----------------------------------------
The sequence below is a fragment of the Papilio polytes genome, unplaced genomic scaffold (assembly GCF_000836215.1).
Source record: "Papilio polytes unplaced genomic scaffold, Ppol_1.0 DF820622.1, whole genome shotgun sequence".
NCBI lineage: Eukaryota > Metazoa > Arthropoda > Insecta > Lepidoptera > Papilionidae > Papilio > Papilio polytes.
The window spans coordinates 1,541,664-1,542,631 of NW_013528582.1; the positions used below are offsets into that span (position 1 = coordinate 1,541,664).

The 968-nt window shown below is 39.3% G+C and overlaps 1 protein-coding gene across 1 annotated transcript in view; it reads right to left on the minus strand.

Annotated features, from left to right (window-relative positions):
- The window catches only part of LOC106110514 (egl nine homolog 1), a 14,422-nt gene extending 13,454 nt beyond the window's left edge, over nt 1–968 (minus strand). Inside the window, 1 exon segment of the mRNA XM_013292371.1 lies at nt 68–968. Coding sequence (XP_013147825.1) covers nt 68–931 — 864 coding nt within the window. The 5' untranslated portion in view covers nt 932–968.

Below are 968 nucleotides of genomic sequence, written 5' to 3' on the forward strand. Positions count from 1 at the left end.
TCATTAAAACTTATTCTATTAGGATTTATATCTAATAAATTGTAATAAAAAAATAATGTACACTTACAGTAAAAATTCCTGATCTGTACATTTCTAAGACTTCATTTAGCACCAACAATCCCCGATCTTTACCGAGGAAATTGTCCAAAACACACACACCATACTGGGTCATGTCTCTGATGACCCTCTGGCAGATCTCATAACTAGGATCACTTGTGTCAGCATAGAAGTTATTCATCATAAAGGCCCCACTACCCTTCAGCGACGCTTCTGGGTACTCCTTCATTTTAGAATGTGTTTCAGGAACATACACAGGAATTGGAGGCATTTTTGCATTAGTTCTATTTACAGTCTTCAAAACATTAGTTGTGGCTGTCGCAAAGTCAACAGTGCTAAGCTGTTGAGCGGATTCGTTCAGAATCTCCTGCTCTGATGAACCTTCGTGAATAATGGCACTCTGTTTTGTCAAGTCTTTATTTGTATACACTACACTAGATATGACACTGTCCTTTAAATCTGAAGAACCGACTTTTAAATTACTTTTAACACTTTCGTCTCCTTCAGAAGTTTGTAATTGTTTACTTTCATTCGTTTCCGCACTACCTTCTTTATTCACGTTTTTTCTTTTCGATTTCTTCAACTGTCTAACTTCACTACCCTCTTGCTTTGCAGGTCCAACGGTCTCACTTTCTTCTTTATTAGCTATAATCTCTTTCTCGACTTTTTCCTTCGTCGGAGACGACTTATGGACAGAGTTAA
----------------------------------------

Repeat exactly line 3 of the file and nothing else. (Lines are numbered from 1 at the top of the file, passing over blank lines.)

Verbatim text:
NCBI lineage: Eukaryota > Metazoa > Arthropoda > Insecta > Lepidoptera > Papilionidae > Papilio > Papilio polytes.